On Thursday, President-elect Donald Trump‘s transition team announced the addition of Katy Talento to the Domestic Policy Council, where she will work on healthcare policy. An infectious disease epidemiologist, Talento worked on Trump’s campaign over the summer and with the Senate for 12 years on a wide range of policy issues. She has also made the inaccurate claim that “birth control causes abortions and often has terrible side effects, including deliberate miscarriage.”
In a 2015 article for the Federalist, Talento, who is not an OB-GYN, mentions the abortion claim without backing it up, then correlates a fertilized egg not being able to attach to your uterine wall (due to the progestin in the pill) to a miscarriage. However, hormones in the pill prevent ovulation, meaning there is no egg in the first place. Even if an egg does become fertilized and a woman is using birth control, the American College of Obstetricians and Gynecologists has found no link between birth control and miscarriage.
She also goes on to say in the article that birth control can cause infertility. “Let’s say your life stage changes and you’re ready to try to have a baby,” she wrote. “You go off the pill or the intrauterine device or whatever you’re taking. It takes a few months for the effects of the birth control to wear off and then you’re good to go, right? Wrong.”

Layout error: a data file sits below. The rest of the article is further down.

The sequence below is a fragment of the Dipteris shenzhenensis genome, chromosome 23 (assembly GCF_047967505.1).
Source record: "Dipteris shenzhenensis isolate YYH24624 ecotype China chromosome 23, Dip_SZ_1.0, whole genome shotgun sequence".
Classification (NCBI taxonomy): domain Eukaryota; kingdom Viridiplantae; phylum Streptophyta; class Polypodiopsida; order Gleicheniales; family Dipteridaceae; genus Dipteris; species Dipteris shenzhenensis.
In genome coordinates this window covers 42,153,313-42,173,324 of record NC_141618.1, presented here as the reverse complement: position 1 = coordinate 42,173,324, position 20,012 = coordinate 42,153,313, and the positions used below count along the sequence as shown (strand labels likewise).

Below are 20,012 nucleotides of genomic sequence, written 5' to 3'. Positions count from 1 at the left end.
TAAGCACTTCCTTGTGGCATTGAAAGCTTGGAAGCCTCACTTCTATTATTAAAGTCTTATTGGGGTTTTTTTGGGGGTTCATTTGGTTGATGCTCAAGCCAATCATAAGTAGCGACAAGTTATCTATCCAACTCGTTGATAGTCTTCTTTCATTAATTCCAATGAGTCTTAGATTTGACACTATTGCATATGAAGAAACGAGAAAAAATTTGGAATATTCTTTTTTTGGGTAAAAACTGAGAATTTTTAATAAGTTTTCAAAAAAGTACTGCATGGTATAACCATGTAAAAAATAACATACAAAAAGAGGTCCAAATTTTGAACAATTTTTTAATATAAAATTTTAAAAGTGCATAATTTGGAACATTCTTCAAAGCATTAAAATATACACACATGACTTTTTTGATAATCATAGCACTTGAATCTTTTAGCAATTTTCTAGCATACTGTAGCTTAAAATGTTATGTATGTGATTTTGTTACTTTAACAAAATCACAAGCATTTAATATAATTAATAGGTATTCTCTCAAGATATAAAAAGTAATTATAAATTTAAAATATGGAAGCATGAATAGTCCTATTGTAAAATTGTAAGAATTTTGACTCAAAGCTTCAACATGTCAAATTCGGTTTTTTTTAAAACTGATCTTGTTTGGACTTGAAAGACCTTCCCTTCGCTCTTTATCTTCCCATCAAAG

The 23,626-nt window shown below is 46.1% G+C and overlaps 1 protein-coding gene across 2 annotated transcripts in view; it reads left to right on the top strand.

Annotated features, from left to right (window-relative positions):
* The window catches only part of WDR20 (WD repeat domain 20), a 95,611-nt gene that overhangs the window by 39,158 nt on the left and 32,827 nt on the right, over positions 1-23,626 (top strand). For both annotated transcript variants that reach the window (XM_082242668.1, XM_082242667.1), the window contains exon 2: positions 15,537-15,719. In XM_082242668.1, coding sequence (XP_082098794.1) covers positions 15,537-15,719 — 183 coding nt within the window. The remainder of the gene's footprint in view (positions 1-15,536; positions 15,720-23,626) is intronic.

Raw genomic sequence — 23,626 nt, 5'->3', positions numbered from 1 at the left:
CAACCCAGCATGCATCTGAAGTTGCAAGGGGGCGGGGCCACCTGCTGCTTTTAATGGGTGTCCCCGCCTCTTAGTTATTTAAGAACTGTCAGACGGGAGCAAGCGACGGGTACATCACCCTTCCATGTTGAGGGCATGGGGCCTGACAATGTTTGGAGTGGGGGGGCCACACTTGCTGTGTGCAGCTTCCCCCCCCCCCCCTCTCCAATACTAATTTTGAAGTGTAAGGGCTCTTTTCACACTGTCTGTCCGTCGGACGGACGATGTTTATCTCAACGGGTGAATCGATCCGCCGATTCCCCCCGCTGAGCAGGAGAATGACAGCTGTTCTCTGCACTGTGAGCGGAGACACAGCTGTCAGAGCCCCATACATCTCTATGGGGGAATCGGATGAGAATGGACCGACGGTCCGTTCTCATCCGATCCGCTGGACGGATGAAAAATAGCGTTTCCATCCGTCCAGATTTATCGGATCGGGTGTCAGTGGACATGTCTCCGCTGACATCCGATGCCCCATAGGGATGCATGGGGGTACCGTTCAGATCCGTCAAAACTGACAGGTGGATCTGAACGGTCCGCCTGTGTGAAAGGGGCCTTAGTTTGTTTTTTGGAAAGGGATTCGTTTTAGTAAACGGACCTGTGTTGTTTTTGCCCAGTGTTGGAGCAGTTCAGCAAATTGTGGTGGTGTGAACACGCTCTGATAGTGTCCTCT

Experts have also repeatedly found that whether you’re on birth control for one month or 10 years, it doesn’t mean you can’t get pregnant when you stop. “With a few notable exceptions, immediately after you stop using birth control, your fertility will go right back to what it was destined to be,” Dr. Paul Blumenthal, professor of obstetrics and gynecology at Johns Hopkins University Medical School, told Parenting magazine.
However, Talento is not the only one on Trump’s team who doesn’t understand how birth control works and why women need to access to it. Trump’s Human and Health Services secretary pick, Tom Price, has said that “not one” woman struggled to pay for birth control in the United States. I guess he hasn’t checked the statistics that more than half of women in the U.S. have struggled to pay for birth control.